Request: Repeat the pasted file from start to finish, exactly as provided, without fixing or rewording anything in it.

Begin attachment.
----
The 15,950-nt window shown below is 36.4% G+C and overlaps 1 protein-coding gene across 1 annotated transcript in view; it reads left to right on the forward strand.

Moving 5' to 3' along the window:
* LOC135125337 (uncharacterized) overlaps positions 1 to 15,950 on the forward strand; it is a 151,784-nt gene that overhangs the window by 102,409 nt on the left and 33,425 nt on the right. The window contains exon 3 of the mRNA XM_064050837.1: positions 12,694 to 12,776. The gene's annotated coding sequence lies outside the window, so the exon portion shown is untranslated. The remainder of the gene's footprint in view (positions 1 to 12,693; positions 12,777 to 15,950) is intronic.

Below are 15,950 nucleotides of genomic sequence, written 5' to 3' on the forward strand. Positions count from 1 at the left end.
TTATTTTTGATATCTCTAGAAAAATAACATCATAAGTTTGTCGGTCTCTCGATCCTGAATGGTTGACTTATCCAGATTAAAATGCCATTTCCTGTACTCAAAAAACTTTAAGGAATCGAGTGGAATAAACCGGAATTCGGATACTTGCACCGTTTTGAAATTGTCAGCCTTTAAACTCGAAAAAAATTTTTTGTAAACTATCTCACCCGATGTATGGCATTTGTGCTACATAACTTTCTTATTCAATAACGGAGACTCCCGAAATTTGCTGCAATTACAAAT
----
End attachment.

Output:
The 15,950-nt window shown below is 36.4% G+C and overlaps 1 protein-coding gene across 1 annotated transcript in view; it reads left to right on the forward strand.

Moving 5' to 3' along the window:
* LOC135125337 (uncharacterized) overlaps positions 1 to 15,950 on the forward strand; it is a 151,784-nt gene that overhangs the window by 102,409 nt on the left and 33,425 nt on the right. The window contains exon 3 of the mRNA XM_064050837.1: positions 12,694 to 12,776. The gene's annotated coding sequence lies outside the window, so the exon portion shown is untranslated. The remainder of the gene's footprint in view (positions 1 to 12,693; positions 12,777 to 15,950) is intronic.

Below are 15,950 nucleotides of genomic sequence, written 5' to 3' on the forward strand. Positions count from 1 at the left end.
TTATTTTTGATATCTCTAGAAAAATAACATCATAAGTTTGTCGGTCTCTCGATCCTGAATGGTTGACTTATCCAGATTAAAATGCCATTTCCTGTACTCAAAAAACTTTAAGGAATCGAGTGGAATAAACCGGAATTCGGATACTTGCACCGTTTTGAAATTGTCAGCCTTTAAACTCGAAAAAAATTTTTTGTAAACTATCTCACCCGATGTATGGCATTTGTGCTACATAACTTTCTTATTCAATAACGGAGACTCCCGAAATTTGCTGCAATTACAAAT